Christmas Day is just beginning

Most people today are aware of the Christmas song “The 12 Days of Christmas.”

Dec 24, 2014

St. Stephen the Martyr is seen in a mural painted by Lorenzo Sabbatini in this photo taken during the restoration of the Pauline Chapel of the Apostolic Palace at the Vatican.

By Daniel Mulhall
Most people today are aware of the Christmas song “The 12 Days of Christmas.” Though it has some unknown history, many agree that the song is French in origin and can be traced to the mid-1600s – although it may be older than that. The song recounts the amazing gifts that a person received over the 12 days between Christmas and the feast of the Epiphany.

The words are familiar: “On the first day of Christmas my true love gave to me, a partridge in a pear tree” and on through “12 drummers drumming.” It can be argued that its meaning can be very confusing to some.

A popular myth is that this song was used to teach the Catechism of the Catholic Church to English Catholics during 1558-1829, a time of persecution in England when any practice of the Catholic faith could result in a death sentence.

Although this makes a good story, there is no proof to support the claim, but there's plenty of research to suggest otherwise. A better claim is that the song developed as a game used during the festivities that took place during the Christmas season. This is how the song is presented in its earliest known print edition in the children's book “Mirth Without Mischief,” published in 1780.

In the Church’s liturgical calendar, Christmas is a distinct season that begins on Christmas Day (Dec. 25). It lasts until the baptism of the Lord, which is celebrated on the third Sunday after Christmas Day.

The feast of the Epiphany marks the arrival of the Wise Men, or kings (also referred to as the Magi), and it joyfully celebrates the revelation of Christ to the world. Epiphany was traditionally celebrated on Jan. 6, but today it is celebrated on the second Sunday following Christmas Day. The 12 days of Christmas last from Dec. 25 until the evening before the Epiphany, which is referred to as the “12th night.”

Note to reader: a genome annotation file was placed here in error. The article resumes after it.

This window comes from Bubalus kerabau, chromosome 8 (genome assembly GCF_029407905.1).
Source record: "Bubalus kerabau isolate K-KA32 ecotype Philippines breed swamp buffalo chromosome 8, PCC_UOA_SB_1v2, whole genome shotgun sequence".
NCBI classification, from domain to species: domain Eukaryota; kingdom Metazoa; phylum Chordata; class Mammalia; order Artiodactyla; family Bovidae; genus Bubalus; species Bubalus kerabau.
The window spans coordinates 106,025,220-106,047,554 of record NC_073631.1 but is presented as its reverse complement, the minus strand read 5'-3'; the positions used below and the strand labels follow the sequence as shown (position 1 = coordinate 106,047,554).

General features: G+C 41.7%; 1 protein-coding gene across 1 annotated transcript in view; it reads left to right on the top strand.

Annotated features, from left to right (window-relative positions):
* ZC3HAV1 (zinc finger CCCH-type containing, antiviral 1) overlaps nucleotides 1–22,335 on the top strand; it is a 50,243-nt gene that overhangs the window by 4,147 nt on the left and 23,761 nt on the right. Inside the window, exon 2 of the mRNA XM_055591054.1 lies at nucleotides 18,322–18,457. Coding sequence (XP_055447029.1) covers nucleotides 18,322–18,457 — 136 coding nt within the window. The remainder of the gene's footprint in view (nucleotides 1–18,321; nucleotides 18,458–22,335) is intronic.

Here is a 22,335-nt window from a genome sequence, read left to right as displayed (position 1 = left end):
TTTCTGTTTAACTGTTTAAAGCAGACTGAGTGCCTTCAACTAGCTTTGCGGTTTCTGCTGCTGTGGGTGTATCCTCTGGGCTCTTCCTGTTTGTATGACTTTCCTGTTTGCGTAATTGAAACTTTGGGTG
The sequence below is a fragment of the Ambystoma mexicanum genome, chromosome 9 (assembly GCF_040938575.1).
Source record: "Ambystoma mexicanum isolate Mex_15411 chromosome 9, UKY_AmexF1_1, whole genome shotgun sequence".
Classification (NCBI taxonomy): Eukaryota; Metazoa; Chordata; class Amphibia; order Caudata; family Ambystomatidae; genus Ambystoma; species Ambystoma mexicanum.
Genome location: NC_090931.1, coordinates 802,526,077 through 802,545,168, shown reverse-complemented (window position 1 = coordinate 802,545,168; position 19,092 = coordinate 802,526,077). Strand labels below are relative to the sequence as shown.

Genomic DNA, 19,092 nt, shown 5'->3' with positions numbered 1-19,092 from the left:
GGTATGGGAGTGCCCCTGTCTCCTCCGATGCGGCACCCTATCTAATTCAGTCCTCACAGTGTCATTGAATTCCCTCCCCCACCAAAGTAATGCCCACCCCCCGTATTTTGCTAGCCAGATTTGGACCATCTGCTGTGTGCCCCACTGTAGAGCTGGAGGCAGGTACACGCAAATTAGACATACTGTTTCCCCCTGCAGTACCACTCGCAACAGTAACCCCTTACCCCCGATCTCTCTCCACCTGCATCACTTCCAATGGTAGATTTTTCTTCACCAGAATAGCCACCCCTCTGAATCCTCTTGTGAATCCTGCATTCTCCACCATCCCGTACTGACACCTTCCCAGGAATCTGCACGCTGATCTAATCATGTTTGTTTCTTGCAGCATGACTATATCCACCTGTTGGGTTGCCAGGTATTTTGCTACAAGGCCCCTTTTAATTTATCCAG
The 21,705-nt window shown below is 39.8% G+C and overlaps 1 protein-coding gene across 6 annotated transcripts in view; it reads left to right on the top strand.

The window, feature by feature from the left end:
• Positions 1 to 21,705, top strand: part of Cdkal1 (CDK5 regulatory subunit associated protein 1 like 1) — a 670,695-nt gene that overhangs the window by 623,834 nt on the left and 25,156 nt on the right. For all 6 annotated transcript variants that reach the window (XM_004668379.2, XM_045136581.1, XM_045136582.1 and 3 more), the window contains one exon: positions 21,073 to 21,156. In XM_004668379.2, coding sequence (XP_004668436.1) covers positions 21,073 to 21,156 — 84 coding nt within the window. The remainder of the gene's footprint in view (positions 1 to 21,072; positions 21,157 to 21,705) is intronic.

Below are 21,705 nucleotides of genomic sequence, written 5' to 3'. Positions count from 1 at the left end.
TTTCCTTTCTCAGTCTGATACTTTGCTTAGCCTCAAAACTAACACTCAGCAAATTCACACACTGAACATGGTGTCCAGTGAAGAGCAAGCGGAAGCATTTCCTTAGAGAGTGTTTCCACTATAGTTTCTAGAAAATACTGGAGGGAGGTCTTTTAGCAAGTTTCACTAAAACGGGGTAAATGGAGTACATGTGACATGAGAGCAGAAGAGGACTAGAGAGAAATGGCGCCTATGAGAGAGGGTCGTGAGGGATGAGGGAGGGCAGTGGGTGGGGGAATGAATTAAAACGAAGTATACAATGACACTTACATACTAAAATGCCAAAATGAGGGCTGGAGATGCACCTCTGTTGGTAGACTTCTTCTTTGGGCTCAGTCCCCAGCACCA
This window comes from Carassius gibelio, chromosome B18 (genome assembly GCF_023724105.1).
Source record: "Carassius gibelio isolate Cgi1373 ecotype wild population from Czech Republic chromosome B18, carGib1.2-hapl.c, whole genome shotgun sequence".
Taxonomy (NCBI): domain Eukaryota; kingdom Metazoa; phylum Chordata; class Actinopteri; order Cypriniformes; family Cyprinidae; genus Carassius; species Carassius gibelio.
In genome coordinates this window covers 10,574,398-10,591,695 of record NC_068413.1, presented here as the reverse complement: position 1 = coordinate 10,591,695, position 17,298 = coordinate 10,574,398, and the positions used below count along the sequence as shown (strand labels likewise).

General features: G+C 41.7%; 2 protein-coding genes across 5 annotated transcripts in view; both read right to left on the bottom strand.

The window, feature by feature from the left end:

While today most Christmas celebrations take place during Advent, in the weeks prior to Christmas, historically Christmas celebrations did not begin until Christmas Eve or even Christmas Day. While gift giving has always been a part of the Christmas season in many countries, Christmas Day was not a major day for gift giving. In fact, in some countries, most gifts were given on Epiphany, to honour the gifts brought to Jesus by the Magi. In some traditions, small gifts were given on Christmas Day, and then larger gifts would be given each day until the Epiphany. This is the tradition we hear about in “The 12 Days of Christmas” song.

Although rarely recognized today, there is much to celebrate, and there is a lot to remember during the 12 days between Christmas and Epiphany that makes it a time worth noting and learning about.

After honouring the birth of Christ on Dec. 25, the following day, on the second day of Christmas, we honor St. Stephen, deacon and martyr. The Acts of the Apostles tell how Stephen was selected by the Church for the role of deacon and how Stephen was martyred because he dared proclaim the Gospel in public. On this day, we also honour all of the men and women who faithfully live out their lives in service to the Gospel, whether they are ordained, religious or are lay men or women, whether they are old or young.

Because the Greek word “martyr” means “witness,” we use this day to remember and give thanks for all of the people who have brought us to faith in Christ Jesus, those who have “testified” with their lives that Jesus is saviour and Lord.

On the third day of Christmas we celebrate the gift that the evangelist, St John, gave to the Church. His account of the life and ministry of Jesus reveals him clearly to be the Son of God. While John’s Gospel does not contain stories of Jesus’ birth, his account helps us to best understand who Jesus was and why he came to earth.

On the fourth day of Christmas we celebrate the feast of the Holy Innocents, those young boys put to death by King Herod in an effort to kill the baby Jesus. On this day, we remember and honour all of those who have suffered and died because of human cruelty and ruthlessness. This is also a day to remember those infants who die before they can be born, either through miscarriage or abortion.

There is so much more to celebrate during the Christmas season. On the sixth day, we celebrate the Holy Family and our families. On the eighth day, we celebrate Mary as the Mother of God and the World Day of Peace, and on the 10th day, we pay tribute to the holy name of Jesus. Finally, on the 12th day, we reflect on Jesus being made known to the world.

Christmas doesn’t end with the shopping season or the opening of presents. There are far more important spiritual gifts to open.

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